Welcome Guest | Register | Login

Pennsylvania Ballet is En Pointe with Start of Its 2009-2010 Season at the Academy of Music


Pennsylvania Ballet Principal Dancers Julie Diana and Zachary Hench in Theme and Variations. Photo: Alexander Iziliaev The Pennsylvania Ballet launched its 46th season last week at the Academy of Music, with a George Balanchine classic, contemporary new choreography by Matthew Neenan, and Agnes de Mille’s rousing ballet honoring the American West. 

Dance aficionados crowded into the seats of the Academy of Music as the Company opened with a performance of Theme and Variations, Balanchine’s tribute to the Imperial Russian Ballet. Set to the music of Tschaikovsky’s Suite No. 3 in G, Theme and Variations showcased challenging choreography and the classic pas de deux as it connected the art of the past to the present with the modern sensibility that became the standard for classical form and movement. 

Classic ballet yielded to innovation when Neenan, the Company’s choreographer in residence, presented the world premiere of At the Border, his 12th commission for the Pennsylvania Ballet. Neenan wanted to explore the idea of crossing borders, moving from one space to another and the process it takes to get where one is going. In this work, 14 dancers continually moved across the stage, breaking into large and small groups, and changing partnerships. 

Rodeo, Agnes de Mille’s spirited ode to Americana, told the unexpected story of a tomboy in search of love. With cowboy boots and calico dresses, this western ballet was the precursor to de Mille’s choreography for the musical Oklahoma!, complete with a rousing hoedown that was an audience favorite. 

Artists of Pennsylvania Ballet in Rodeo. Photo: Alexander Iziliaev “I want to be able to expose the audience to a wide variety of styles within the art form,” said Roy Kaiser, who is celebrating his 15th year as artistic director of the Pennsylvania Ballet and his 30th year with the Company. “We have an amazingly talented company of dancers that can take on a diverse program like this and perform at a very high level.” 

And the upcoming season is indeed diverse, including a few Company premieres. Even more exciting this year for the Company, is that the Pennsylvania Ballet accepted an invitation to perform George Balanchine’s The Nutcracker at the John F. Kennedy Center for the Performing Arts (Nov. 24-29). This engagement marks the first time Balanchine’s version of The Nutcracker will be performed in Washington, D.C. The Nutcracker then returns to Philadelphia with performances at the Academy of Music from Dec. 12-31. 

Here’s a look at the rest of the season: 

Program II (March 4-13, 2010, Academy of Music) features The Four Temperaments and Carmina Burana. The stunning simplicity and angular architecture of The Four Temperaments became one of Balanchine’s standards. The piece is an abstraction of the ancient doctrines that enumerated the four aspects of a person’s disposition. Neenan’s Carmina Burana, which sold out to audiences when it premiered in 2007, has been called “steamy and explosive.” In this work, Neenan fuses Orff’s classic music with eruptive choreography and existential sets.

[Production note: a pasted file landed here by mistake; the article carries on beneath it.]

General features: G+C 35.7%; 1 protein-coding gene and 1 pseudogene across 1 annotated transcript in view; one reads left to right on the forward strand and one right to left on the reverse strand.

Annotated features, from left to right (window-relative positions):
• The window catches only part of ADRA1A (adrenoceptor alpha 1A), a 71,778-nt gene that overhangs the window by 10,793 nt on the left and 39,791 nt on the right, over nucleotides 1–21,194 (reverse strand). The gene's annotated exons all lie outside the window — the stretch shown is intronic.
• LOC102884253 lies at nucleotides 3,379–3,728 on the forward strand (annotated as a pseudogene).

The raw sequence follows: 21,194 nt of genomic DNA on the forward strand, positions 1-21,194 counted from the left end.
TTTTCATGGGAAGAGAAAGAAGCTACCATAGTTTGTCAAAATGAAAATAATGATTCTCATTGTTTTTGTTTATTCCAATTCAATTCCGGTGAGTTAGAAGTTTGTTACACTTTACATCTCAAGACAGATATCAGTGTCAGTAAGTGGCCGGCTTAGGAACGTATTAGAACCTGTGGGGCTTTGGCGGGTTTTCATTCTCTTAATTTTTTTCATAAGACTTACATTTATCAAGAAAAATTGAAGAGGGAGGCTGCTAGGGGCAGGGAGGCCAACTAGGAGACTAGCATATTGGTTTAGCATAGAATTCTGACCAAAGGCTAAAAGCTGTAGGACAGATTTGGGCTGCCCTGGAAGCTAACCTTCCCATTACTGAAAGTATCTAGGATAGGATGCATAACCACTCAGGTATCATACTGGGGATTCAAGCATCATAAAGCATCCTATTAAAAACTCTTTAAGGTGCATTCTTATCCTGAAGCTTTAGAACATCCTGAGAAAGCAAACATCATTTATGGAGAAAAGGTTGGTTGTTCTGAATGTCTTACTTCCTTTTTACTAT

Program III (March 10-14, 2010, Academy of Music) will present a trio of works embodying the emotional range and inventiveness of composer Frederic Chopin in a celebration of his 200th birthday. The Crossed Line, choreographed by Neenan, explores the boundaries and shifting nature of relationships. In the Night and The Concert both showcase choreography by Jerome Robbins. In the Night uses four Chopin nocturnes as inspiration for three intimate pas de deux, and The Concert is Robbins’ comedic masterpiece, which is set during a piano recital complete with on-stage accompanist. 

Program IV (May 5-9, 2010, Merriam Theater) will present four works, including the company premieres of Jerome Robbins’ “Afternoon of a Faun” and William Forsythe’s “In the Middle, Somewhat Elevated.” Considered a landmark piece of lyrical dance theater, the Robbins piece features a nymph-like figure that interrupts a male dancer’s work in the dance studio. The pair engages in a delicate duet with the audience as their mirror. 

“In the Middle, Somewhat Elevated” is a frenetic experiment in angular movement where the feigned disdain of the dancers contrasts the technical demands of the choreography. Program IV will also include Balanchine’s “Square Dance” and “Requiem for a Rose,” an encore of the work Annabelle Lopez Ochoa created for the company’s 45th anniversary season. 

The Pennsylvania Ballet will close its season with Romeo & Juliet (June 4-12, 2010, Academy of Music). The ballet version of Shakespeare’s famous tale of star-crossed lovers established choreographer John Cranko as a master storyteller. Prokofiev’s powerful music and Cranko’s pristine movements explore the powerful relationship between the title characters. 

“I’ve always drawn inspiration from the extraordinary dancers who continually seek to improve their technical virtuosity and impassioned artistry,” Kaiser said. “I remain committed to presenting challenging and provocative programming, and I think this season really represents the artistic strength of the Company.” 

2009-2010 season subscriptions to the Pennsylvania Ballet are now on sale for up to 30 percent off single ticket prices at www.paballet.org or by calling 215-893-1955. Individual tickets for George Balanchine’s The Nutcracker at the Academy of Music are on sale now. Visit www.paballet.org or call 215-893-1999.